Retail sales fell 1.3% in May. Should we worry that consumers are running out of steam as the boost from stimulus checks received earlier this spring fades? An unexpected slowing of consumer spending could have negative implications for the economic recovery, as well as for the embattled retail commercial property sector and retail REITs.
A brief look at recent history dispels these fears. Retail sales in May were still elevated; in fact, even after the decline in last month, spending was 10.9% above the pre-pandemic trend, not far from the 12.8% by which retail sales exceeded trend in April.
How are brick & mortar sales holding up in recent months, following the surge in e-commerce sales during the pandemic? In-store sales had been facing stiff competition from the growing online channel for several years prior to the COVID-19 pandemic, weakening conditions in the retail property markets and impacting retail REITs (note: I am senior economist at Nareit, the worldwide voice for REITs and listed investments in real estate).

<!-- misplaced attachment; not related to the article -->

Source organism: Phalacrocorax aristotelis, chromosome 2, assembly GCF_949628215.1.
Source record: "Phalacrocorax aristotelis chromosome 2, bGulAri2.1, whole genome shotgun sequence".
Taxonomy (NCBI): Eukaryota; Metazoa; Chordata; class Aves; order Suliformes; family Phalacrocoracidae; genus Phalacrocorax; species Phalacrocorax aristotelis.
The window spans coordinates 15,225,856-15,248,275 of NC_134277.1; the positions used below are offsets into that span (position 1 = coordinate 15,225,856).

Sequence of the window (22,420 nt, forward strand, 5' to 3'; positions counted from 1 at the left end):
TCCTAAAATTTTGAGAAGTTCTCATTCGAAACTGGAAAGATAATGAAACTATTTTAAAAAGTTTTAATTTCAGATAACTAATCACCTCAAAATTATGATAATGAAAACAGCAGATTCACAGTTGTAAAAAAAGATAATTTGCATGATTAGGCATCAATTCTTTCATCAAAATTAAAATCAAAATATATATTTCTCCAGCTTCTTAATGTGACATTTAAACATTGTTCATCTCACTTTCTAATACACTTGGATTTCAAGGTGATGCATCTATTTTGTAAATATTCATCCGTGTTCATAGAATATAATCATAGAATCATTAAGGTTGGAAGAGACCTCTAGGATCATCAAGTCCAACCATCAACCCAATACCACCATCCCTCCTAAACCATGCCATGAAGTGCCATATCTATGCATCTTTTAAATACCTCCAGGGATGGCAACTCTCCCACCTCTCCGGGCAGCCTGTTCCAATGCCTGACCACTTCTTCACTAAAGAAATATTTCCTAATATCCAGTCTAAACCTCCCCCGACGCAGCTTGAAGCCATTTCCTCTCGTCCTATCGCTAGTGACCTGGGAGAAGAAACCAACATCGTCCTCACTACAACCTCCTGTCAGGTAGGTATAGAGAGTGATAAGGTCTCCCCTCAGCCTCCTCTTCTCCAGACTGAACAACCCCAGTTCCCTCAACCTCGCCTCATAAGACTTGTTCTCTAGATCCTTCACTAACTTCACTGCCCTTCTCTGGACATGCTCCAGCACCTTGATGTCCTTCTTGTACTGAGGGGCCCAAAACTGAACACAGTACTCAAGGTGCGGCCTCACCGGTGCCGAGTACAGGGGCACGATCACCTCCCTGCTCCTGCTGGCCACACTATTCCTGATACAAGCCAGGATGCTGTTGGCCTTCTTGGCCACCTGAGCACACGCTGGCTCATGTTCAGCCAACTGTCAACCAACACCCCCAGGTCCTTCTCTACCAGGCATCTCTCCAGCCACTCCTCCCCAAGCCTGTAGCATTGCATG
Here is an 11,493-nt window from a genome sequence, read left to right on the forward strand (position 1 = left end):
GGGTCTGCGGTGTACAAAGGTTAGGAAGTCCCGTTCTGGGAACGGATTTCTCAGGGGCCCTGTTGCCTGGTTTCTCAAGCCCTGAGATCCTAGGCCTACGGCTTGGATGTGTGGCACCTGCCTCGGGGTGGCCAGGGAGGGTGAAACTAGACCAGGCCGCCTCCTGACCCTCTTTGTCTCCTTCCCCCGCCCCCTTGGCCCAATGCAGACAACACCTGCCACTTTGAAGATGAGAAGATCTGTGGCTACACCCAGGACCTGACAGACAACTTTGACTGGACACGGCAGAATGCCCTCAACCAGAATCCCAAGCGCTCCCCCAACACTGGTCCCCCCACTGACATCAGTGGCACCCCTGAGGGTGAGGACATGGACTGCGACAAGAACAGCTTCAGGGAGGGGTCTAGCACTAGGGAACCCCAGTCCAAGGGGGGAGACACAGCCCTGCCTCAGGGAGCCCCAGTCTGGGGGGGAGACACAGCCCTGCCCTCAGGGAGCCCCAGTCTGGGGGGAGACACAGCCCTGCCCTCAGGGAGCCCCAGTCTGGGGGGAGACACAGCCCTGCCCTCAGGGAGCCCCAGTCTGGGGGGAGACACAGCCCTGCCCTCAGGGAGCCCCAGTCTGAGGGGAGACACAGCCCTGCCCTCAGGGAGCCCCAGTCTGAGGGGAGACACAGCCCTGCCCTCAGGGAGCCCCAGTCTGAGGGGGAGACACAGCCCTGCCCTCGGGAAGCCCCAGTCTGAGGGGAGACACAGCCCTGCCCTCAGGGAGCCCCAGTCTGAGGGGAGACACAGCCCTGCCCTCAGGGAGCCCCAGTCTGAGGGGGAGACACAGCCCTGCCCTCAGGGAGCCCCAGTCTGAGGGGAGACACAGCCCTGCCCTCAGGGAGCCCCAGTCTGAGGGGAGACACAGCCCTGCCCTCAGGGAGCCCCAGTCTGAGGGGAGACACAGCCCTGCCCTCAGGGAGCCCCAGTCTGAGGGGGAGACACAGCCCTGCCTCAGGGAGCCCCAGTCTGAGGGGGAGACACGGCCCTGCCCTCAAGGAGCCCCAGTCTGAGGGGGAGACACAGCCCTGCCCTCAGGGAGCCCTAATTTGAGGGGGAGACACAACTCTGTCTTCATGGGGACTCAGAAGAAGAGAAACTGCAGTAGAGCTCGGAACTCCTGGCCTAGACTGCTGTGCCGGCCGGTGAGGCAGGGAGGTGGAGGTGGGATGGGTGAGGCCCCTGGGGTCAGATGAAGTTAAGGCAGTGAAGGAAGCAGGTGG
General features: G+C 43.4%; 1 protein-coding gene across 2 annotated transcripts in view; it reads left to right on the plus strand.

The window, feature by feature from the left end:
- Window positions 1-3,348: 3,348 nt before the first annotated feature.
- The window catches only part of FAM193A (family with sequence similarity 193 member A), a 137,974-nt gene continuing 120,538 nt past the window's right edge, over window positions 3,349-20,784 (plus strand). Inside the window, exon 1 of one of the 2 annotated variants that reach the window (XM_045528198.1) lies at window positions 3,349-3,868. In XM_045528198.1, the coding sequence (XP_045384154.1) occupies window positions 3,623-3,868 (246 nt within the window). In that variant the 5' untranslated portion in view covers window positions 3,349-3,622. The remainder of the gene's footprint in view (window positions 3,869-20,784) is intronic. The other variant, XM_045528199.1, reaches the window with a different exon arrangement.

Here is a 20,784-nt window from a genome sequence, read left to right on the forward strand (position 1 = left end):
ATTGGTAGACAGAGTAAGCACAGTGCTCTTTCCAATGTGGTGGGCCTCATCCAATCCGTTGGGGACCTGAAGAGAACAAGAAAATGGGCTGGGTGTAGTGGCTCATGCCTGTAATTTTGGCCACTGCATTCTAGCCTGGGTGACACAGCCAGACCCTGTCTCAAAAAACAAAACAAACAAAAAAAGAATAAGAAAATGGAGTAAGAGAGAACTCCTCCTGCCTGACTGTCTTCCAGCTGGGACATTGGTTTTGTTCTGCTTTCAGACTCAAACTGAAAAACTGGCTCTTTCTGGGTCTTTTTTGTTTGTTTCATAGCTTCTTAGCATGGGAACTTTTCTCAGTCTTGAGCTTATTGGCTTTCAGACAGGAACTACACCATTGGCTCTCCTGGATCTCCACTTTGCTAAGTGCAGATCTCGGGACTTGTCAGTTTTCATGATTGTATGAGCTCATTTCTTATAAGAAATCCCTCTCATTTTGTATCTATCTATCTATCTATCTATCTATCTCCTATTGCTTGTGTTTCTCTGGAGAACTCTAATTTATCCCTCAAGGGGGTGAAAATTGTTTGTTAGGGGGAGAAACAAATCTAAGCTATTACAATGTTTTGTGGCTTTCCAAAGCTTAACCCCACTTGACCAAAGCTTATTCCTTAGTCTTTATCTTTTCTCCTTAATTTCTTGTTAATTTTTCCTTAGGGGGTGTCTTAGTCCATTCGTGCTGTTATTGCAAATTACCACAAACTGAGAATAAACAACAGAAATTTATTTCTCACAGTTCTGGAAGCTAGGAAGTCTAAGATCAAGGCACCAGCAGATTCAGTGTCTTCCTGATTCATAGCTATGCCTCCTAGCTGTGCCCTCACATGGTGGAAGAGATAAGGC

The e-commerce share of retail sales (excluding food service, motor vehicles, and gasoline) jumped in April 2020 to 24.8%, from 18.3% just prior to the pandemic. Since then, however, the e-commerce share has drifted lower, and in May was 1.3 percentage points above its trend growth.
The high level of total retail sales and the moderation of the e-commerce share has resulted in brick & mortar sales in May that were 11.1% above recent trends. As vaccination rates rise and the risk of exposures to COVID-19 decrease, more and more shoppers are returning to the stores and malls. Brick & mortar sales are likely to return to the pre-pandemic trend as the boost from stimulus checks runs its course, but robust job growth and rising household incomes are expected to sustain the spending trend.
That’s good news for the economy, for retail commercial real estate, and for retail REITs.